Antigens on the surfaces of cells in animal organs are drastically different from human antigens, rendering them very easily recognized and targeted by the immune system, leading to organ necrosis and rejection. This rejection may be mitigated by immunosuppressants but this would mean that the patient will have to take immunosuppressant drugs for the rest of their lives and live with an increased risk for infections due to immunosuppression.
Physiological differences between species
Physiological differences between humans and the animal species means that the animal organ may not be designed to perform the same function that it does in humans or it performs the function to a different extent.
Certain diseases can cross the species barrier and infect the patient if the animal organ is not appropriately chosen.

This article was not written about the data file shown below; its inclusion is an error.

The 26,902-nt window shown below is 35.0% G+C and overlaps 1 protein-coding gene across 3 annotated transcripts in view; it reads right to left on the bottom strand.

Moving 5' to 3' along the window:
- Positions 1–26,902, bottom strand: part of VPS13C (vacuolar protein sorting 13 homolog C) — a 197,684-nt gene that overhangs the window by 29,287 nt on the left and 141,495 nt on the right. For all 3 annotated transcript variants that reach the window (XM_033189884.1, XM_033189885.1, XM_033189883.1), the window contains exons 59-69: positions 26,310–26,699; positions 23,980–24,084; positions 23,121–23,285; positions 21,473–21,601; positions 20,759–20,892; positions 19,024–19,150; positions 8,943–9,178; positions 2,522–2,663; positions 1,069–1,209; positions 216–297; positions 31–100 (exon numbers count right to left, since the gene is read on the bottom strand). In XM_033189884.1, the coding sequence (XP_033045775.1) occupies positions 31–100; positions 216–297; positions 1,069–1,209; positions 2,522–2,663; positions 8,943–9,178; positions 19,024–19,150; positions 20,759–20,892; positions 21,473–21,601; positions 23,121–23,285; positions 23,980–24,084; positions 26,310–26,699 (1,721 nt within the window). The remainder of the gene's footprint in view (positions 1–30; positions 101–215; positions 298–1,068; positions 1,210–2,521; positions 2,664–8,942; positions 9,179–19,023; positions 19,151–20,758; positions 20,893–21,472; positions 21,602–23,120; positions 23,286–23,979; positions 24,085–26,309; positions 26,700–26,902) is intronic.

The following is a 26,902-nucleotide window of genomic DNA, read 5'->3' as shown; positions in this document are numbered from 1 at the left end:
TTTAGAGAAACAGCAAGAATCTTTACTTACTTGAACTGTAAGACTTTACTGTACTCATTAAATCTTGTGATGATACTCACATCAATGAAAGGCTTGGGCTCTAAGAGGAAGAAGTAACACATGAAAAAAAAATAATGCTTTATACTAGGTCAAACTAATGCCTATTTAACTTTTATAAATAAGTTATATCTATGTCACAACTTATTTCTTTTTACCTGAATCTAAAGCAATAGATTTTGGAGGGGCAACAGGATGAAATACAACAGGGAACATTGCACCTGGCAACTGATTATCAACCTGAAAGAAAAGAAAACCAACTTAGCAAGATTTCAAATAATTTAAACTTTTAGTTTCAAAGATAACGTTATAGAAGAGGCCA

Certain patients may not wish to have animal organ transplants for religious, animal rights or other psychological concerns.
Animal organs, especially those from domesticated species (sheep, pig, dog, etc.) are easily accessible as these animals are easy to breed and their anatomies are well understood.
While no cost can be assigned to a human organ, an animal organ can be bought or sold at a price proportional to the animal's economic value.
Animal transplantation is more justifiable than human organ trade.